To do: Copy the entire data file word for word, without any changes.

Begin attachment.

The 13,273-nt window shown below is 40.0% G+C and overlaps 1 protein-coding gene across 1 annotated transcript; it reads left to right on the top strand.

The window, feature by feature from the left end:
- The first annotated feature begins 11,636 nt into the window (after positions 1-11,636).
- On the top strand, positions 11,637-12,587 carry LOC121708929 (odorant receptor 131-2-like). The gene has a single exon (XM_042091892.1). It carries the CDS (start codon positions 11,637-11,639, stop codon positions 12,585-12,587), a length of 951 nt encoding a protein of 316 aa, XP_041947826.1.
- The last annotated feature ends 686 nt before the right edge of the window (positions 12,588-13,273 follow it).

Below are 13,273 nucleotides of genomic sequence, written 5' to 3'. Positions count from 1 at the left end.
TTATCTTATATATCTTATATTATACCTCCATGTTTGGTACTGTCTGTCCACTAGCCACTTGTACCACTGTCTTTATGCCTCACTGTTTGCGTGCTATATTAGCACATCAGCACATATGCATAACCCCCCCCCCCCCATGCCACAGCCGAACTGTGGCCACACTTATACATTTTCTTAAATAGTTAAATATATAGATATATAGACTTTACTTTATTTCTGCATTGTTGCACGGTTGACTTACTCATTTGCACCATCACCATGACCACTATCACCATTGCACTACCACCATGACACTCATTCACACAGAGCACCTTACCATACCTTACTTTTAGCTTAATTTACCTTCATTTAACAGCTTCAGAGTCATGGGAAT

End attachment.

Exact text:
The 13,273-nt window shown below is 40.0% G+C and overlaps 1 protein-coding gene across 1 annotated transcript; it reads left to right on the top strand.

The window, feature by feature from the left end:
- The first annotated feature begins 11,636 nt into the window (after positions 1-11,636).
- On the top strand, positions 11,637-12,587 carry LOC121708929 (odorant receptor 131-2-like). The gene has a single exon (XM_042091892.1). It carries the CDS (start codon positions 11,637-11,639, stop codon positions 12,585-12,587), a length of 951 nt encoding a protein of 316 aa, XP_041947826.1.
- The last annotated feature ends 686 nt before the right edge of the window (positions 12,588-13,273 follow it).

Below are 13,273 nucleotides of genomic sequence, written 5' to 3'. Positions count from 1 at the left end.
TTATCTTATATATCTTATATTATACCTCCATGTTTGGTACTGTCTGTCCACTAGCCACTTGTACCACTGTCTTTATGCCTCACTGTTTGCGTGCTATATTAGCACATCAGCACATATGCATAACCCCCCCCCCCCCATGCCACAGCCGAACTGTGGCCACACTTATACATTTTCTTAAATAGTTAAATATATAGATATATAGACTTTACTTTATTTCTGCATTGTTGCACGGTTGACTTACTCATTTGCACCATCACCATGACCACTATCACCATTGCACTACCACCATGACACTCATTCACACAGAGCACCTTACCATACCTTACTTTTAGCTTAATTTACCTTCATTTAACAGCTTCAGAGTCATGGGAAT